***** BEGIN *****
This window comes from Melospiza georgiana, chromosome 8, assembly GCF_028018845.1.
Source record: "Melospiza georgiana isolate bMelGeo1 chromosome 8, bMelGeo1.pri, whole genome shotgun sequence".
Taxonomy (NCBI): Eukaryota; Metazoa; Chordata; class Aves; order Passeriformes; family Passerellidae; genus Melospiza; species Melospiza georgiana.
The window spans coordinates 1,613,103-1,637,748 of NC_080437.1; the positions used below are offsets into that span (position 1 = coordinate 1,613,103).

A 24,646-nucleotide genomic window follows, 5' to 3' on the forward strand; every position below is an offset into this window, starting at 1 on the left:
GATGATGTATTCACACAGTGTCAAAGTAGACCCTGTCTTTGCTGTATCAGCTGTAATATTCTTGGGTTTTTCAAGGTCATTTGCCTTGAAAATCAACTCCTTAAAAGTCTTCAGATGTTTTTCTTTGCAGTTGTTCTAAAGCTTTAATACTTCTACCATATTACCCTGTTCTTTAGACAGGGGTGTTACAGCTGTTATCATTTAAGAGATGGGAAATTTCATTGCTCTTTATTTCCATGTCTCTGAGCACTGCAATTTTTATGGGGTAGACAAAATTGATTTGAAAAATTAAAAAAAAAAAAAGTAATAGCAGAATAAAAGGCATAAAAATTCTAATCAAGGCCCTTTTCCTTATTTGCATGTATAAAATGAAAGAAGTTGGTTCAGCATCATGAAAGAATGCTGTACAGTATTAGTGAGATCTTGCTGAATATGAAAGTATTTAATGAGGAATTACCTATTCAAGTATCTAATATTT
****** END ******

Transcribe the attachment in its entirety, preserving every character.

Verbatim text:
This window comes from Melospiza georgiana, chromosome 8, assembly GCF_028018845.1.
Source record: "Melospiza georgiana isolate bMelGeo1 chromosome 8, bMelGeo1.pri, whole genome shotgun sequence".
Taxonomy (NCBI): Eukaryota; Metazoa; Chordata; class Aves; order Passeriformes; family Passerellidae; genus Melospiza; species Melospiza georgiana.
The window spans coordinates 1,613,103-1,637,748 of NC_080437.1; the positions used below are offsets into that span (position 1 = coordinate 1,613,103).

A 24,646-nucleotide genomic window follows, 5' to 3' on the forward strand; every position below is an offset into this window, starting at 1 on the left:
GATGATGTATTCACACAGTGTCAAAGTAGACCCTGTCTTTGCTGTATCAGCTGTAATATTCTTGGGTTTTTCAAGGTCATTTGCCTTGAAAATCAACTCCTTAAAAGTCTTCAGATGTTTTTCTTTGCAGTTGTTCTAAAGCTTTAATACTTCTACCATATTACCCTGTTCTTTAGACAGGGGTGTTACAGCTGTTATCATTTAAGAGATGGGAAATTTCATTGCTCTTTATTTCCATGTCTCTGAGCACTGCAATTTTTATGGGGTAGACAAAATTGATTTGAAAAATTAAAAAAAAAAAAAGTAATAGCAGAATAAAAGGCATAAAAATTCTAATCAAGGCCCTTTTCCTTATTTGCATGTATAAAATGAAAGAAGTTGGTTCAGCATCATGAAAGAATGCTGTACAGTATTAGTGAGATCTTGCTGAATATGAAAGTATTTAATGAGGAATTACCTATTCAAGTATCTAATATTT